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An equal-opportunity Coast Guard leader

Capt. Todd Prestidge, the commanding officer of the Coast Guard Training Center in Cape May, New Jersey, welcomes on average 100 new recruits each week, 40 weeks a year. The men and women who sign on for the eight-week basic-training program are impressionable, and it’s Prestidge’s job to make a positive impression.

Capt. Todd Prestidge, commanding officer of the Coast Guard Training Center in Cape May, New Jersey, was given the Civil Rights Senior Leadership Award for championing equal employment opportunities and human-rights principles.

“Eighty-percent of our workforce is enlisted, and they all start here,” he says. “This year we will bring in 3,750 recruits. Next year it will be closer to 4,000.” (By comparison, about 150,000 recruits enter the Army each year, about 40,000 join the Navy and 30,000 the Marines.)

This first stop is where the Coast Guard’s core values and basic message are impressed on every member, Prestidge says. “We tell them they are now living for something bigger than themselves; service to nation supersedes self-interest,” he says. “We teach them that, among all other things they will be taught, that’s the most important, and it starts with strict adherence to our standards.”

During his 2-1/2 years of running the Coast Guard’s boot camp, Prestidge has made an impression. In December, the Texas native was awarded the Coast Guard’s 2015 Civil Rights Senior Leadership Award. (Megan Allison, a civilian who directs judicial administration for the Coast Guard’s law judge program, also was given the award.)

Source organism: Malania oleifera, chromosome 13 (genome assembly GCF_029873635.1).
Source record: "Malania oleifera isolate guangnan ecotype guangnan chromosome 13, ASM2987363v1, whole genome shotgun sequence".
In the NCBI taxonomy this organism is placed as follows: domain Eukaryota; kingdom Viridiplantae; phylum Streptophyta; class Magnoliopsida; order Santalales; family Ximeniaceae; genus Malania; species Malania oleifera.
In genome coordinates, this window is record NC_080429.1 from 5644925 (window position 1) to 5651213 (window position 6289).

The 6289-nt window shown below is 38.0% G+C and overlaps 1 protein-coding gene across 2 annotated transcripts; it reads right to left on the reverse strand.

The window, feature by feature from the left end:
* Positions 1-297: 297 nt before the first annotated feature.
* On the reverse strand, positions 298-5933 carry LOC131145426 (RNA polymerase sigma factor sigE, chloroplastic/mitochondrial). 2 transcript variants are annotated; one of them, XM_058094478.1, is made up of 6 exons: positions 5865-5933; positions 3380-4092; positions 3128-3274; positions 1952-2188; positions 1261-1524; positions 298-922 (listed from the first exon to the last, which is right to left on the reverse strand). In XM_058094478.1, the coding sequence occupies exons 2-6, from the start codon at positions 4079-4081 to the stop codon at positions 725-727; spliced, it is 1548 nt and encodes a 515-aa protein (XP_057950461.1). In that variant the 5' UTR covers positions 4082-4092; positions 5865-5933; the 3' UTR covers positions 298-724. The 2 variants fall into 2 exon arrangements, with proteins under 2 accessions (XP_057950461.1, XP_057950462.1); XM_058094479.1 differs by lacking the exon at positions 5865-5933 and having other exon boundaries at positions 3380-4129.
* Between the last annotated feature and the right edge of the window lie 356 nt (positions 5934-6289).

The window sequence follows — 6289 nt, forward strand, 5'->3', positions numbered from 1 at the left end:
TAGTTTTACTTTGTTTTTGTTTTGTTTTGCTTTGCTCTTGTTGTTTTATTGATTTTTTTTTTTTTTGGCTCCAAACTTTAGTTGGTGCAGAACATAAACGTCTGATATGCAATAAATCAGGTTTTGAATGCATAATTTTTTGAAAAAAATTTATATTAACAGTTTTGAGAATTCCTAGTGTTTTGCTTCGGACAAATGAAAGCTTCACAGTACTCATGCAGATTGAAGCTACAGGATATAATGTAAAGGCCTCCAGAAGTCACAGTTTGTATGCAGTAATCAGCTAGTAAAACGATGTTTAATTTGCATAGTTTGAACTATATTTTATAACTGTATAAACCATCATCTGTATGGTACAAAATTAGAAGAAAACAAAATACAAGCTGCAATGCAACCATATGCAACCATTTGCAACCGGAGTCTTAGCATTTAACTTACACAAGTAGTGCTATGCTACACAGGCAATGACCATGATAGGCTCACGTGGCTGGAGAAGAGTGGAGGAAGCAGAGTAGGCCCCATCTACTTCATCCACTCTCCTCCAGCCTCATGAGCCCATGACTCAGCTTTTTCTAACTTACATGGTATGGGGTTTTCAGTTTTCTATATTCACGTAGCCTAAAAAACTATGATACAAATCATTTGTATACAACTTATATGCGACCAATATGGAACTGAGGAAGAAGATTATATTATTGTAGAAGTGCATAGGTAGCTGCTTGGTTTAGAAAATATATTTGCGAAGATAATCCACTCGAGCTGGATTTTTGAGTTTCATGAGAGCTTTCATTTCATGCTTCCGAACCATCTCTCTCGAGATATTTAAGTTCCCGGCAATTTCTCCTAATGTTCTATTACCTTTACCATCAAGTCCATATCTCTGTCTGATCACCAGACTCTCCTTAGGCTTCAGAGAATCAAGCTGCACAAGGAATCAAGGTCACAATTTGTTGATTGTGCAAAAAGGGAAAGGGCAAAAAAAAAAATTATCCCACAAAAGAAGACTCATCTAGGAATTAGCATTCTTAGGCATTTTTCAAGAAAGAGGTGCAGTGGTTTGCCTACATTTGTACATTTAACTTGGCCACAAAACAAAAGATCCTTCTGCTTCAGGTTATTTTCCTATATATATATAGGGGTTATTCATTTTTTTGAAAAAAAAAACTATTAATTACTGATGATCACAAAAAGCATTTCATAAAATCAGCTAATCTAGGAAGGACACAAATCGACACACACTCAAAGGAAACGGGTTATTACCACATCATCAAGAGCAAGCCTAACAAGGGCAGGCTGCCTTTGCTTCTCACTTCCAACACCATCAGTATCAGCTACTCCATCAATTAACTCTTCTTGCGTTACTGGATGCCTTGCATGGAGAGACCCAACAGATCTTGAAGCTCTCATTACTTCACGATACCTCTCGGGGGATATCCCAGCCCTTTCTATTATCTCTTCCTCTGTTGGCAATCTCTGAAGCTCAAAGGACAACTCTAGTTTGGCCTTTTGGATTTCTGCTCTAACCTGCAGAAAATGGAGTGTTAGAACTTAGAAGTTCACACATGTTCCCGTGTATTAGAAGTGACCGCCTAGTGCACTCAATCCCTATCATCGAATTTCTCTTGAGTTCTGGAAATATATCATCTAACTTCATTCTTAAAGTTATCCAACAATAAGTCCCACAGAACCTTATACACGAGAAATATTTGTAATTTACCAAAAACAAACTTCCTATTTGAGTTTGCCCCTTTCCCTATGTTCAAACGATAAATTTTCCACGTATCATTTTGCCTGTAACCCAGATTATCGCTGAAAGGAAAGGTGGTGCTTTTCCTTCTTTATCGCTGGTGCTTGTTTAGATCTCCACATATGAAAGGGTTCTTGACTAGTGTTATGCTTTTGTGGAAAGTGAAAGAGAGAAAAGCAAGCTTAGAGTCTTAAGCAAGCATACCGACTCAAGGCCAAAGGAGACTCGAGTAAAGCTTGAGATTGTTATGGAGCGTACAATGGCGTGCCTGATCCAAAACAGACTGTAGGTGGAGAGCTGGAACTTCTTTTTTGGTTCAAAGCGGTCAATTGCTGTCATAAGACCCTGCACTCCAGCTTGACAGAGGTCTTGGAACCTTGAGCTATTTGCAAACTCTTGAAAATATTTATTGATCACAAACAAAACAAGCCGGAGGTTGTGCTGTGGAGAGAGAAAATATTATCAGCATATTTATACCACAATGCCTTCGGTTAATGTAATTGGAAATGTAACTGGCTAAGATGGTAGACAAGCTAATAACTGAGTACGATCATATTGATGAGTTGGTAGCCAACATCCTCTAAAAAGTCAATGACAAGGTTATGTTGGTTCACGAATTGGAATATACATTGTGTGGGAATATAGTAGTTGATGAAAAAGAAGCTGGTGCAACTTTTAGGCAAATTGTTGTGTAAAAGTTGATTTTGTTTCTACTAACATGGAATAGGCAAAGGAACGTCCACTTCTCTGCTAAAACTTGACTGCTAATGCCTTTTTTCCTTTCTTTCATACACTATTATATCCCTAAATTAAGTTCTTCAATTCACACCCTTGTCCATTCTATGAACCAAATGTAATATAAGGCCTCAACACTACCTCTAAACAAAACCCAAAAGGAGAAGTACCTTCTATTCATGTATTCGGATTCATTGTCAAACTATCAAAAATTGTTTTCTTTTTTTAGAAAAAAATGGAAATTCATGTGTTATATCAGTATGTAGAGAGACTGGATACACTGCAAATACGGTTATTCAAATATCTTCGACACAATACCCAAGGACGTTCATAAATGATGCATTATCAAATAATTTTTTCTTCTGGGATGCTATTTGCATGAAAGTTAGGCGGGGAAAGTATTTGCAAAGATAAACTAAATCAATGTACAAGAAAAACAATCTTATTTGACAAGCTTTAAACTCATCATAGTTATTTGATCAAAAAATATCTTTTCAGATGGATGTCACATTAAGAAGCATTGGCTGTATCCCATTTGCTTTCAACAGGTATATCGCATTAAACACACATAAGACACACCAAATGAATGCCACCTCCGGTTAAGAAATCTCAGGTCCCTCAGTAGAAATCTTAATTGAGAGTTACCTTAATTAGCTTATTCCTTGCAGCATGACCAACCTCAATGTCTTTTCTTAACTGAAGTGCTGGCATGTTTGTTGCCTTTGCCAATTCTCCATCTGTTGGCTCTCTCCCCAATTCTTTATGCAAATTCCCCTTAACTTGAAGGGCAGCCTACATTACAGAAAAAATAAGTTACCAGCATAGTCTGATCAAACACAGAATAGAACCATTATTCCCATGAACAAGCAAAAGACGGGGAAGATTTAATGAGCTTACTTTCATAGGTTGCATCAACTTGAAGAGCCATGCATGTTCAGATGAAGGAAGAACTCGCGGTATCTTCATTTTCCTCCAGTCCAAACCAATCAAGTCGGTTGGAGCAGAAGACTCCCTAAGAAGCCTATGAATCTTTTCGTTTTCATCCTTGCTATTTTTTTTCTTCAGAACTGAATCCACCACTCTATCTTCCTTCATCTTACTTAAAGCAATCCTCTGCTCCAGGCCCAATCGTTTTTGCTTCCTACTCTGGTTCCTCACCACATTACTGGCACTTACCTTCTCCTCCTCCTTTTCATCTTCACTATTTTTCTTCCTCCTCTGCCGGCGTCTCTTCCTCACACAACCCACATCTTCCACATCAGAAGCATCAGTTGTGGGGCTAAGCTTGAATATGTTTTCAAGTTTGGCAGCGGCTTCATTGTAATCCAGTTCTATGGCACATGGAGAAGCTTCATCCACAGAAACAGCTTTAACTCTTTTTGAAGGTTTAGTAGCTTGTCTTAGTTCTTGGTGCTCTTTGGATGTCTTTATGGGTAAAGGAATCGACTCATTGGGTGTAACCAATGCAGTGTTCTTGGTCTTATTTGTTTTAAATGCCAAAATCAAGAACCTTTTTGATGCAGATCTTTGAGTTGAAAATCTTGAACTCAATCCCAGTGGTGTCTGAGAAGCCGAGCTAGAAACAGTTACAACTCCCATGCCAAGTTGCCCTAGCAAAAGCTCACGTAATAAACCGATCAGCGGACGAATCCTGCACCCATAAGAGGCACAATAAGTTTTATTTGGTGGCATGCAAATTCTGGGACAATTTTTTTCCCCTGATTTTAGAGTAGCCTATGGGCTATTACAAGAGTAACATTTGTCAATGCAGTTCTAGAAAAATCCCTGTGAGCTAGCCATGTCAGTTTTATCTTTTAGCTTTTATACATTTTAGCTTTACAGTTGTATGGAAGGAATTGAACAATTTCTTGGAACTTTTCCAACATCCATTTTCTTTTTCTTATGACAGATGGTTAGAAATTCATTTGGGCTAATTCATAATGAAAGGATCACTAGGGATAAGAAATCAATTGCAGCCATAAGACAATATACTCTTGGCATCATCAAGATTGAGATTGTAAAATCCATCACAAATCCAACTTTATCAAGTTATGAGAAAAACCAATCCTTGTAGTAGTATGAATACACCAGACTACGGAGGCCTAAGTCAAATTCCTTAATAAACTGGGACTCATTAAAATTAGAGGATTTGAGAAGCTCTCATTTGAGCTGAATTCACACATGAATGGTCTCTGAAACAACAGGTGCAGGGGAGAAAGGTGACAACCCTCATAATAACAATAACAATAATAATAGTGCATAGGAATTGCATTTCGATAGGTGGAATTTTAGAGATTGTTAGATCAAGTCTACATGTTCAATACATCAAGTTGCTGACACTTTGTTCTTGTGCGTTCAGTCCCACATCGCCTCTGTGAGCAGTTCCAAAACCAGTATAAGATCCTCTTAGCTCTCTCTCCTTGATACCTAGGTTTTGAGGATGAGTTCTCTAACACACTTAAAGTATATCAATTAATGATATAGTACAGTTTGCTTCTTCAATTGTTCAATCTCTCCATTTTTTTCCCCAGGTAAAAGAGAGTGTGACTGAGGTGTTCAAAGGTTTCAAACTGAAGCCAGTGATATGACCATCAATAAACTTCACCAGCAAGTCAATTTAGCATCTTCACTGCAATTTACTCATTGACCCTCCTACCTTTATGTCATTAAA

Prestidge was recognized for having an extensive record of championing equal employment opportunities and human-rights principles. He says his mission statement for the training center encourages an environment that is free of discrimination, retaliation, harassment or intimidation based upon race, color, national origin, religion, disability, gender, sexual orientation, age or political affiliation.

“I make several promises to every single recruit beginning their basic training,” he says. “First, it will be hard, but it will be worth it. I tell them we will insist they meet our standards, but will assist them to meet them. And I promise them they will be safe, not assaulted or harassed, regardless of who they are. All along the way, we will be fair, and they will be safe in a non-discriminatory environment.”

The Coast Guard specifically cited Prestidge for championing “recruit gender equality initiatives and diversity among the instructor staff in order to ensure the unit’s positive command climate.”

Prestidge, 47, has served in the Coast Guard for 26 years and says in that time he has seen the agency change. He quotes from a favorite military essay: “Today’s youth is not like youth of the last generation,” noting their modern conveniences, more material possessions and a lesser degree of fitness. “The modern military is challenged to meet the demands of the battlefield, given the quality of people it has. Today’s generation is never going to be as strong or as fit as yesterday’s generation.

“That was written in 1959 for an Army manual,” he adds.

Prestidge’s point is that every generation thinks the next is too soft. “We’re saying the same thing now of this generation, but what I see is this generation is just as fit, just as smart, just as dedicated to public service as any,” he says. “It’s just that they say things in ways not understood by past generations. It’s not that this generation is any worse, it’s that they are just a little different. So we have to take the time to understand what motivates this generation and use that to mold them.”

He notes that the young people under his command are more informed than past generations and ask thoughtful questions. “I have immense faith in this generation coming down the pike,” he says.

This article originally appeared in the February 2016 issue.